A research team launched its first of three floating islands, pictured right, on the lake in May. The vegetated structures -- designed by faculty and graduate students -- pull contaminants and pollutants from the water and provide habitat for birds, insects and aquatic wildlife, whatever the weather.
The interdisciplinary pilot project is a partnership with the Story Soil and Water Conservation District, and received a grant from the Iowa Watershed Improvement Review Board. The remaining two floating islands should be launched this week.
A subtle change this spring in the University Book Store's textbook department is expected to have a noticeable effect on both customer service and staff efficiency. In April, book division manager Heather Dean and her staff reorganized all textbooks by author's last name, discarding the decades-old system of grouping texts by academic discipline and course number.
Hey, was that a yawn?
Alphabetical by author is the new normal among large university bookstores, Dean said. Universities like Arizona and Missouri made the switch several years ago "and now wonder why they didn't do it years earlier," she said.
"It all comes down to customer service," Dean said. The new organization is more intuitive and less confusing for students, she said, and cuts down on bottlenecks in the textbook area, reducing the time needed to locate and purchase books. The rollout for the first summer session went smoothly, she added.
A key strength of the alphabetical system is that a textbook, no matter how many courses or departments use it, is stocked in one location. Previously, bookstore staff spent a lot of time searching for book copies for customers when a title needed to be stocked in three or four -- or more -- department sections. That efficiency has opened up nearly 500 linear feet of shelf space within the textbook area that Dean can use to keep overstock inventory nearby.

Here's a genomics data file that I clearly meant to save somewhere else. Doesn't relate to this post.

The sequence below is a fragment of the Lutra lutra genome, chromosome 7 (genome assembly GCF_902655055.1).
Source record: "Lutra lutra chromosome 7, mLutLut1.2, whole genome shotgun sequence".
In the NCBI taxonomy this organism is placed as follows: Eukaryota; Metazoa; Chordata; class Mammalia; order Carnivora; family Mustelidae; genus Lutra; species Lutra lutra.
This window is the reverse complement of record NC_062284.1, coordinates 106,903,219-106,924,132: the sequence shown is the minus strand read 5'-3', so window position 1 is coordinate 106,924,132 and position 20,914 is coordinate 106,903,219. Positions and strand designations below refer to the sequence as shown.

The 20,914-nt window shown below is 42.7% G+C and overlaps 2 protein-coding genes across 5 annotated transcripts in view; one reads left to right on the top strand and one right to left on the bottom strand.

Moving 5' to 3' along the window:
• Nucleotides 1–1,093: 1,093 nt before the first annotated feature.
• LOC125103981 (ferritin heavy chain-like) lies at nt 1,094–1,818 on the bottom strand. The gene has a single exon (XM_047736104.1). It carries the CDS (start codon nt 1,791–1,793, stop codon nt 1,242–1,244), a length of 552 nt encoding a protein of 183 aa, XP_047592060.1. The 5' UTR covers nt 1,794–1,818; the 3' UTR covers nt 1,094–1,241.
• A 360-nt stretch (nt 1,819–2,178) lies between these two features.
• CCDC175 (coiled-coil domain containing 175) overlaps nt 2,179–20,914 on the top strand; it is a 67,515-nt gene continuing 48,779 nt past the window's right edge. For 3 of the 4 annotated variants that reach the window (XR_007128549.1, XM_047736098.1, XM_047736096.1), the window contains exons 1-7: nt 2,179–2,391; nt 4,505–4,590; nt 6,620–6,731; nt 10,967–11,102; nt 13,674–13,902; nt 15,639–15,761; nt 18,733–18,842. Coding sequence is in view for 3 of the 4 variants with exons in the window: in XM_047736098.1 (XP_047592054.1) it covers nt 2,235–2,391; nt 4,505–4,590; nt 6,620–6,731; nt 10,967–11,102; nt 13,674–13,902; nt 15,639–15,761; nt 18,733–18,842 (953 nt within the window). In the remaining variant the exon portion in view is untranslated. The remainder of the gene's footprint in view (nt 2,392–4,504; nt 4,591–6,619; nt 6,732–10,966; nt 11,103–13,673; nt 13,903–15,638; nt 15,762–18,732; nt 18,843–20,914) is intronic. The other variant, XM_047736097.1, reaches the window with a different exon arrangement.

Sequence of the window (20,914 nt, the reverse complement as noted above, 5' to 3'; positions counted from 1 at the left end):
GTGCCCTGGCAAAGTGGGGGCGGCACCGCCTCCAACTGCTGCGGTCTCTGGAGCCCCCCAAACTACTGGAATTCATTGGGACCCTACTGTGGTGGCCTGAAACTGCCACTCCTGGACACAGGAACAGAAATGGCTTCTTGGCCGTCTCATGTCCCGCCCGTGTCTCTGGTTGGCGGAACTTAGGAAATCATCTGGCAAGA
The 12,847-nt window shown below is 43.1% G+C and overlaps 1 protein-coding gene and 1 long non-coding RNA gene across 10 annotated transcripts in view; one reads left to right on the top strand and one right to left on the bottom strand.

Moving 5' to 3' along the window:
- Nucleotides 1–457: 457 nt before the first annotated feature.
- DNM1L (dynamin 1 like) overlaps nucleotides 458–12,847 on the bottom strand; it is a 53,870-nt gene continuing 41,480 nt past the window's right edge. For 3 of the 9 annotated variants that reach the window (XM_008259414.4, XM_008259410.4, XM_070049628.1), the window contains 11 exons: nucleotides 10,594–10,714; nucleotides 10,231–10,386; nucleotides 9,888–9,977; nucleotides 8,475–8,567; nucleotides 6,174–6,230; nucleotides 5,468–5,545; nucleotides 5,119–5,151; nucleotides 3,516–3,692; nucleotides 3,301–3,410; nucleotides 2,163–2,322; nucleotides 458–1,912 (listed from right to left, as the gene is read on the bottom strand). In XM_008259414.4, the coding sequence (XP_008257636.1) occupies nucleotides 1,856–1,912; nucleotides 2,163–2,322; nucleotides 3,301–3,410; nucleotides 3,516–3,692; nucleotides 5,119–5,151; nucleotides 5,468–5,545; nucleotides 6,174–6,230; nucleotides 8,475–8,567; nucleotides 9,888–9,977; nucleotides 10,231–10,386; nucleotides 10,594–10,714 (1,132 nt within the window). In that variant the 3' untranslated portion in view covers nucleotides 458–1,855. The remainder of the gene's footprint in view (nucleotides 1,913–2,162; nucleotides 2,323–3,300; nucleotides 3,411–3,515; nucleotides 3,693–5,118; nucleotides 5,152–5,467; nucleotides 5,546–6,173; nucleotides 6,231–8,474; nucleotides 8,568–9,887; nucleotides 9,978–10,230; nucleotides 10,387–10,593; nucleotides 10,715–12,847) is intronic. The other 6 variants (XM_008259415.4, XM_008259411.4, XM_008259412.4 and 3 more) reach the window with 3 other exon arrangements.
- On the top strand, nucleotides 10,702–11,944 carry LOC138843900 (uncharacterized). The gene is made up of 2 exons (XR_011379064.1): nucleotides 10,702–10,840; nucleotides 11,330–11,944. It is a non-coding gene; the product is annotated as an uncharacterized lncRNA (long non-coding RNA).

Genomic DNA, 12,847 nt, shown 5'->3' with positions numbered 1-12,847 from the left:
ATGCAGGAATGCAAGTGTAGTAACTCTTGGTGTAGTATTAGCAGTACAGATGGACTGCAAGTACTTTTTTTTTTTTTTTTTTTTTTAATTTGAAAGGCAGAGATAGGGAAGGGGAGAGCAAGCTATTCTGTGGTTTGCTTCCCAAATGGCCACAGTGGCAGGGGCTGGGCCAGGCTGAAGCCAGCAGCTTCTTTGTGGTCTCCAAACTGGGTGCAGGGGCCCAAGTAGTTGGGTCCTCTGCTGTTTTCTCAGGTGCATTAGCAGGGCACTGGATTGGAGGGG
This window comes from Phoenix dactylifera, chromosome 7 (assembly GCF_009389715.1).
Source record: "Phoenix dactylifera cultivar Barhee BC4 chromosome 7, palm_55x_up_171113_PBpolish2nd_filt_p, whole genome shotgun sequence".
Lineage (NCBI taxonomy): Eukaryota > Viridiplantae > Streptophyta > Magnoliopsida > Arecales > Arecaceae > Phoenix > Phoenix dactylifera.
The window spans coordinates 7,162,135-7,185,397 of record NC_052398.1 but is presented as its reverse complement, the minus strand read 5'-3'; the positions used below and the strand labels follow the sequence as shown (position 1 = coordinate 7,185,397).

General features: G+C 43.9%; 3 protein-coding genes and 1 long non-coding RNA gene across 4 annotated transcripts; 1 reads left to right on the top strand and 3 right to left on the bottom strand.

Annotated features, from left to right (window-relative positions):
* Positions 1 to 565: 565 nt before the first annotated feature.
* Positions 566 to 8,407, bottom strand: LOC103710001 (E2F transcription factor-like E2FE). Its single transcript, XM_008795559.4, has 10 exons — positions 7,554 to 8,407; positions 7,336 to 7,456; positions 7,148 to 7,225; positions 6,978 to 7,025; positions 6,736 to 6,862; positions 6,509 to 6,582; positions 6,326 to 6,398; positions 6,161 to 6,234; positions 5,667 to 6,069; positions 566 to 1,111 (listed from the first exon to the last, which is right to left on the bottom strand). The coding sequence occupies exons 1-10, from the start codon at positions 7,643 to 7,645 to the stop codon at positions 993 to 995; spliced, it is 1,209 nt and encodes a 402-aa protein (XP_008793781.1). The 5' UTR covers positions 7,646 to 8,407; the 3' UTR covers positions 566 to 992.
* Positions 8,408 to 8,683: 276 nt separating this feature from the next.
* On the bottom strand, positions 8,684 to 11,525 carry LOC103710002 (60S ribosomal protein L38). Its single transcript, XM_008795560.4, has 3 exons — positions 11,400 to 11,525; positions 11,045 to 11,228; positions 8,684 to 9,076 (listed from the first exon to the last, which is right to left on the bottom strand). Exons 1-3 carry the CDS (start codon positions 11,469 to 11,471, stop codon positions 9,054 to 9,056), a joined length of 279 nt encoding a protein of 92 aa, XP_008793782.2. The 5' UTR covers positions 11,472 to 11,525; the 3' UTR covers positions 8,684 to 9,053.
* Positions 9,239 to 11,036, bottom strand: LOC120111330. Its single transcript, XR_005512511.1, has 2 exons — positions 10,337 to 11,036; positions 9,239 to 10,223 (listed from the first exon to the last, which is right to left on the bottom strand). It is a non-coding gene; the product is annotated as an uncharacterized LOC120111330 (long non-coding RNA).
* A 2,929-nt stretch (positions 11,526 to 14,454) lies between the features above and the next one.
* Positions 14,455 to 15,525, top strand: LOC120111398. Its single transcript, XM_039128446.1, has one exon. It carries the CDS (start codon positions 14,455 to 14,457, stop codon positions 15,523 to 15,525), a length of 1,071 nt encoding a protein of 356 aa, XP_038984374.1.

"The less time my staff spends on processes or on moving books, the more time they can be out here helping customers," Dean said.
Students' booklists now are arranged by author's last name, but the option of searching by course still remains. Faculty who occasionally liked to peruse their department's textbook area to see what texts their colleagues are using, aren't out of luck. Dean said her staff can create a textbook list by discipline when someone requests it.
Dean said the bookstore communicated the change to students and employees the week of May 11 through emails, social media and store signage. She said the same will occur around Aug. 1 in anticipation of fall semester.
The next improvement to the textbook department will be digital screen shelf tags (think Kohl's department store), which will better accommodate the bookstore's competitive, dynamic pricing system as the market shifts. Look for the new shelf tags for either the fall or spring semester.
A university search committee is looking for the next director of the Thielen Student Health Center. New York City based Keeling and Associates is helping with the national search.
The position was posted in April and applications are due May 30. A hiring announcement is expected by Aug. 1, with a start date prior to January 2016. The director oversees all student health care operations, including primary health care, mental health care, laboratory and radiology services, physical therapy and an in-house pharmacy.
Martino Harmon, associate vice president for student affairs, is serving as interim director. Michelle Hendricks retired from Iowa State in September 2014.
- David Biedenbach, assistant vice president, president's office
- Pam Elliott Cain, associate vice president, business and finance
- Martino Harmon, committee chair, associate vice president, student affairs
- David Holger, associate provost
- Laura Knowles, nursing supervisor, student health center
- Dabney Larson-Hargrafen, physical therapist, student health center
- Marty Martinez, psychologist, student counseling
- Breanna Meier, senior, kinesiology and health
- Carver Nebbe, MD psychiatrist, student health center
- Rose Wilbanks, committee support, administrative specialist, student affairs